comment image

November 19, 2019 3:48 am

This dredging has been going on for years. They still want more. When channels are larger, there is less resistance to flow when the sea level changes. Water will rise faster in the city center, brought in by the dredged channels, resulting in less elevation difference between the sea, and the city center at maximum. Wind driven water levels are also impacted. Do you want tourist dollars, or lower levels? The same authorities screaming climate change causes voted for dredging, and are pushing for more.

November 19, 2019 8:22 am

The data set of the tide gauge in Venice stopped 2000. There is also the issue, that the land near Venice sinks down. I checked the gauge in Trieste, only 115 km away from Venice and also measuring the tide of the Adria. The impact of the global SLR should be identicaly. The data of Trieste: .
Since 1966 ( the last big Venice flood) the sea level rise was 5.7 cm. The present flood was 1.20 above normal, this gives about 5% as the part of the SLR. Not a very strong argument for the claim: SLR causes the going down of Venice.

Richard Carlson
November 20, 2019 1:12 pm

Great Job.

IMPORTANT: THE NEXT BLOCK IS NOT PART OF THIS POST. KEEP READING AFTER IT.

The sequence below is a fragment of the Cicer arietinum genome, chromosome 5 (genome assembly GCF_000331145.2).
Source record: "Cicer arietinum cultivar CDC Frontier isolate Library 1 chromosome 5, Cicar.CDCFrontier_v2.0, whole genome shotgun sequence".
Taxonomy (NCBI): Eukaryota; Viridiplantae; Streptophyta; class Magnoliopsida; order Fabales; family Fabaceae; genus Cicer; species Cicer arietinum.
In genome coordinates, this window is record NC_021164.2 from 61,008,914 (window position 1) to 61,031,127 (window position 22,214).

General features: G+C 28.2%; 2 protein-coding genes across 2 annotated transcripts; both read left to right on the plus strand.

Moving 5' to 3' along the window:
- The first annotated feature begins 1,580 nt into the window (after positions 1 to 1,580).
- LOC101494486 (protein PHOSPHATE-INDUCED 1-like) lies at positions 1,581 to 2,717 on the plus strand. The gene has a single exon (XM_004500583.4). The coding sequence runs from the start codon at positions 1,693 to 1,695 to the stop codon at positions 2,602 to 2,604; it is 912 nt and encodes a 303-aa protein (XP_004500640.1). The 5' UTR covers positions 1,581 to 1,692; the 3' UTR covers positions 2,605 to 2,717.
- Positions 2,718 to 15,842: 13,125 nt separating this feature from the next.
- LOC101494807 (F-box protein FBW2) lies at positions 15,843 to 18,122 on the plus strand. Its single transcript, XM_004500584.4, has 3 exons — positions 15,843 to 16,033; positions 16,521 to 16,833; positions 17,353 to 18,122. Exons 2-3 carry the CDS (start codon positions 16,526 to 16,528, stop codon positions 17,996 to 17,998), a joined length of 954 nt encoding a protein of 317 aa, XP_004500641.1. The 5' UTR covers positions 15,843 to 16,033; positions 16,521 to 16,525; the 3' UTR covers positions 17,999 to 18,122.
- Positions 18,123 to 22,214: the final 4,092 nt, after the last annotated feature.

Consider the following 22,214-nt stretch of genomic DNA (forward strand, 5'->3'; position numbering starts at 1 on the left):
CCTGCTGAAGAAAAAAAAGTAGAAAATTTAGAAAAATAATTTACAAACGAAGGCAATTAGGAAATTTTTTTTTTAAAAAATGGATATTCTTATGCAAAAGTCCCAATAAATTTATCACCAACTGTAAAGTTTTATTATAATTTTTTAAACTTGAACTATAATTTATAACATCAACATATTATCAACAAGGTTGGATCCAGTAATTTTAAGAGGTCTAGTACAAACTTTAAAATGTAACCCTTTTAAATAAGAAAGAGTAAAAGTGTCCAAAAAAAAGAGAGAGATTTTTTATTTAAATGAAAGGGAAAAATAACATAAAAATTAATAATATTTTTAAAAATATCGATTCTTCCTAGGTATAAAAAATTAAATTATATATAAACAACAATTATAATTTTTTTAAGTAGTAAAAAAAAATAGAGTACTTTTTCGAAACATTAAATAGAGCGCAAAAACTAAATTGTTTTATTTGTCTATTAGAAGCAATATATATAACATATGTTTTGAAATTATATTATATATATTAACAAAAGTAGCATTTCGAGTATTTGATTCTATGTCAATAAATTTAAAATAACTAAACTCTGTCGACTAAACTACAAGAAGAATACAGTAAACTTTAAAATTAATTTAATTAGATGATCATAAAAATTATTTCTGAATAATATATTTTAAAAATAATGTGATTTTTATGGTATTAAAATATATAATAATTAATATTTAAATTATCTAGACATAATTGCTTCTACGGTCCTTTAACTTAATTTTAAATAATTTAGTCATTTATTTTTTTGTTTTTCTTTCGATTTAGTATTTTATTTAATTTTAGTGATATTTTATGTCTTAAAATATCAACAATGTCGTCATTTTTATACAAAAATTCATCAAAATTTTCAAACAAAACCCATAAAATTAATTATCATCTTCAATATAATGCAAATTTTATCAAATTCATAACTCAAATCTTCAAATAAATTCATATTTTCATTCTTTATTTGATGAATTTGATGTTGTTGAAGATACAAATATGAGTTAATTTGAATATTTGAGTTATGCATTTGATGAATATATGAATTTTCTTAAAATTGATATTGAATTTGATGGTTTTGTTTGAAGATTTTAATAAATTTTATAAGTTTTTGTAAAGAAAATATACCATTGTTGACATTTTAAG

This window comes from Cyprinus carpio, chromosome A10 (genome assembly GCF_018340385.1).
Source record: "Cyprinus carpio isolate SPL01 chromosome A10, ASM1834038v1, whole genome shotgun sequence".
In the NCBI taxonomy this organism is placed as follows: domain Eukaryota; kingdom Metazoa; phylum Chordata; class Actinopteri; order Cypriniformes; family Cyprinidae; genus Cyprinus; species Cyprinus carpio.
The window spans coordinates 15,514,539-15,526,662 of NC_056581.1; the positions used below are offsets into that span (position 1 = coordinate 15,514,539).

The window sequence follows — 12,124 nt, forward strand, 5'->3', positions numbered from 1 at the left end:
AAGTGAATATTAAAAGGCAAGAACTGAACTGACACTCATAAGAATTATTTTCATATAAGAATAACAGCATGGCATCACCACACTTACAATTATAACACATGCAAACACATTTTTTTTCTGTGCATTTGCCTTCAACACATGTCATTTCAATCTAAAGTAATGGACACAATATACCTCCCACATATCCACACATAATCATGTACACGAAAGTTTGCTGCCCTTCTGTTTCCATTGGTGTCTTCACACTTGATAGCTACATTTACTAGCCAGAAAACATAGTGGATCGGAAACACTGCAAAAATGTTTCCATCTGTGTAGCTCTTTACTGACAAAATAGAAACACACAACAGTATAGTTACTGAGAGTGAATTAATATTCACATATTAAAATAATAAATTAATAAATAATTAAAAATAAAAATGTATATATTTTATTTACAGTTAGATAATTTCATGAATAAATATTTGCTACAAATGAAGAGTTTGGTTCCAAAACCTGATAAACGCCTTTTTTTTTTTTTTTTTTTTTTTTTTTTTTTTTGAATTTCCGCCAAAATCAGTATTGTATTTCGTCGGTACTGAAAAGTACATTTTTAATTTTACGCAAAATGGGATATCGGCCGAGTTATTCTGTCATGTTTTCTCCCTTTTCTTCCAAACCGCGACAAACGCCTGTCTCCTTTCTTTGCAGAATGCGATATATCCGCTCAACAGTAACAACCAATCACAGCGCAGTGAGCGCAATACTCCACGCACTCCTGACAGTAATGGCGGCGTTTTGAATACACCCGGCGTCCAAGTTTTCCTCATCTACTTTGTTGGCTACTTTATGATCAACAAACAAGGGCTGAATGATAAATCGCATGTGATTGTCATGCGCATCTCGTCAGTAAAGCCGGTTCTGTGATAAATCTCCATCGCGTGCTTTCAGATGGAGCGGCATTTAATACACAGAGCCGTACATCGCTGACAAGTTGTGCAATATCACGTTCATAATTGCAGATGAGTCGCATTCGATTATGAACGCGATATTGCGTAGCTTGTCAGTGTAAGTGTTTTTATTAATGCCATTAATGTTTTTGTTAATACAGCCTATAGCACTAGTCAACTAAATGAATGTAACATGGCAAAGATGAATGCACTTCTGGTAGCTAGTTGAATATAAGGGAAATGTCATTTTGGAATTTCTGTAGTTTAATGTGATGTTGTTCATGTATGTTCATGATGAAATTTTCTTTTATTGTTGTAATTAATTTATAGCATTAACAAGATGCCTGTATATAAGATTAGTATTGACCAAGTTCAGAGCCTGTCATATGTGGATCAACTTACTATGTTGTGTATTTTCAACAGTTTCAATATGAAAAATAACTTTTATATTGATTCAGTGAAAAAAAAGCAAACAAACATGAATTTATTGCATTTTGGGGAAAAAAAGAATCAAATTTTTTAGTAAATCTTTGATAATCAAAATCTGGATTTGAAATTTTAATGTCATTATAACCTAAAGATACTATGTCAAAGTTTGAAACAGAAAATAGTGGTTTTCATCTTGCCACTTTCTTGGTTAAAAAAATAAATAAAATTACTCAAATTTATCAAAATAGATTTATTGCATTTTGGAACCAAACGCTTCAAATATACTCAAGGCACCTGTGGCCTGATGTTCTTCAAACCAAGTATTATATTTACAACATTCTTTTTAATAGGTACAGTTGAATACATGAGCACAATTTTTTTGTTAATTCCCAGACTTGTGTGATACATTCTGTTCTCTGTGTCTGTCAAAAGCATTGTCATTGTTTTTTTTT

Ulric Lyons
November 20, 2019 3:49 pm

“690 A.D. At Venice and Liguria Italy, there were great floods from violent rainstorms In Venice and Liguria, Italy, happened the greatest tempest of rain, thunder, lightning and inundation, felt or seen since Noah’s Flood, with the greatest damage.” See also 1773:

Ricardo Delidaise
November 21, 2019 3:03 am

Hello, congratulations on the excellent work. I am preparing a huge article with dozens of studies on sea level worldwide, as a non-existent threat. Specifically Venice suffers problems due to other factors, because the sea level remains stable, there is no acceleration or anomaly.

-MÖRNER, N. –A. Chapter 12 – Sea Level Changes as Observed in Nature. Evidence-Based Climate Science (Second Edition). Data Opposing CO2 Emissions as the Primary Source of Global Warming. Pages 215-229. 2016.

“Observational facts recorded and controllable in the field tell a quite different story of actual sea-level rise than the ones based on model simulations, especially all those who try to endorse a preconceived scenario of disastrous flooding to come. ”

“Poster sites” like Tuvalu, Vanuatu, and Kiribati in the Pacific have tide gauge stations indicating stable sea-level conditions over the last 20–30 years. The Maldives, Goa, Bangladesh, and several additional sites in the Indian Ocean provide firm field evidence of stable sea-level conditions over the last 40–50 years.”

“Northeast Europe provides excellent opportunities to test regional eustasy, now firmly being set at +1.0 ± 0.1 mm/year. Other test areas like VENICE, Guyana–Surinam, Qatar, and Perth provide a eustatic factor of ±0.0 mm/year. We now have a congruent picture of actual global sea-level changes, ie, between ±0.0 to +1.0 mm/year. This implies little or no threat for future sea-level problems.”